Top positive review
Living Up To The Hype
Reviewed in the United States on June 5, 2014
I read "Lucifer's Hammer" when I was a kid. I grew up the youngest in a household of avid readers and so was a pretty precocious reader, picking up whatever books my parents and older siblings brought into the house for their own reading. So I was pretty young when I read "Hammer." I'm sure I missed a lot of its subtleties because of my age. But I do remember I liked it a lot. It seemed my dad must have had an interest in apocalyptic fiction, because I remember reading a few of those and found them fascinating. Stephen King's "The Stand" held the top honor of favorite book until "The World According To Garp" came along.
Anyway, when browsing some group messages on Goodreads I first saw mention of "Mote" and, recognizing the authors names from "Hammer," decided to take a look. The rather legendary recommendation from Robert Heinlein kind of sealed the deal.
During the reading of the book, I read more people's thoughts on it, and found everything from best ever to cheesy and outdated. The reviews that called it outdated annoyed me more than deterred me. The book was written in the early 1970s, so allowances must be made. Do you hold it against Moby Dick that they don't have iPhones? So, yeah, the book is dated. Big deal. The message contained in it far outweighs the drawbacks. The story takes place about a thousand years from now, and it frequently mentions the characters using their "pocket computers." In 1972 or so, the authors prognosticated this as being cutting edge tech. I found this amusing, as a mere 40 or so years after its publication, I was reading it on MY "pocket computer," a Kindle Fire. Some reviewers found it sexist that there was only one female human character, and she was very outdated due to her beliefs (the "good girls don't need birth control" comment was often cited). Well, in the early 1970s, lots of women felt that way, especially daughters of senators, which she was. The only gripe from other readers that I agreed with fully was the Scottish guy, who was a carbon copy of Scotty from "Star Trek," complete with corny accent and nearly identical dialog ("I kenna DO it, Captain!") It seemed a stretch since the characters from other nationalities, the Russians for example, didn't have attempts made to imitate their accents.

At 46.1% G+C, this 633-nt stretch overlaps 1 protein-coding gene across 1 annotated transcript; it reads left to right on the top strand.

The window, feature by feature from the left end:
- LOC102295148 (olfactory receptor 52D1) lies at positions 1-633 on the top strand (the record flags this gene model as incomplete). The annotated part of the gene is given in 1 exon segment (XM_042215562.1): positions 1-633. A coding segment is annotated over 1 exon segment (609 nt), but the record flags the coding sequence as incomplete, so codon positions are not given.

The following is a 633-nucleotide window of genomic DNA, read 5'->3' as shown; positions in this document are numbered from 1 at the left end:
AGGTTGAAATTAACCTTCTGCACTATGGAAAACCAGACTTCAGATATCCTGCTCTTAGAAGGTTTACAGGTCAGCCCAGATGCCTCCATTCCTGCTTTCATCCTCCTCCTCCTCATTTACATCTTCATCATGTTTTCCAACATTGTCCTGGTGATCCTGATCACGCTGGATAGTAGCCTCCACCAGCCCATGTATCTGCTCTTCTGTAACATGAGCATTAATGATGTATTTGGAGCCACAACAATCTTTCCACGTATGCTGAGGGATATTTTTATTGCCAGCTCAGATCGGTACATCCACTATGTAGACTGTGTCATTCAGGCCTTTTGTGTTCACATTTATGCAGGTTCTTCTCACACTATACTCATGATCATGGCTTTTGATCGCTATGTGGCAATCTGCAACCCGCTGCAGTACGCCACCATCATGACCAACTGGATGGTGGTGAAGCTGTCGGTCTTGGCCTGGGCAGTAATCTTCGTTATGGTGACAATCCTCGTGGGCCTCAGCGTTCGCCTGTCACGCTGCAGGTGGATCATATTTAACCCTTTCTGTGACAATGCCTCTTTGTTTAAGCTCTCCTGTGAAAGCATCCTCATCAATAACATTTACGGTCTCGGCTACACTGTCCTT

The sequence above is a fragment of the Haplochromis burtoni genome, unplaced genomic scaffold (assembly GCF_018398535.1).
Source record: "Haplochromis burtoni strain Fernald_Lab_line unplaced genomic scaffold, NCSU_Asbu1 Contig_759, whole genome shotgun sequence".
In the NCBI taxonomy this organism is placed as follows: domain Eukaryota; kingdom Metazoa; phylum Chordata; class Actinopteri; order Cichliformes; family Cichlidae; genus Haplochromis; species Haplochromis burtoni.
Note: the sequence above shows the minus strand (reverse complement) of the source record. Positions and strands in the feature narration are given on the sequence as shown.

So much for the negatives. In my opinion the pros of this book so far outweigh the cons there's really almost no reason to bother, but I want to be fair.
So the basic story, and I don't want to give too much away (read: MINOR SPOILER ALERT), is about the human empire's, which is intergalactic at this point, first contact with an intelligent life form. I found the storytelling of this book masterful. The authors tell a story about how amazing First Contact might be. But the authors plant very tiny seeds, which germinate slowly while you read, that all might not be as well as it seems. It just have me creepy chills as I read, that things rarely go so well without SOMETHING going wrong. It was almost a "Star Trek" meets "Jurassic Park" scenario. If that seems an out-there analogy, consider that most of Michael Crichton's books were about mankind's constant arrogant blunders into disaster by repeatedly failing to consider all possible outcomes and assuming that we can control every aspect of our environments. That's all I'll say on the matter of the storyline.
So, overall impression is that it is worth the read both for the story itself, which is fascinating, and especially for the way the tale is told. It's a well-crafted book.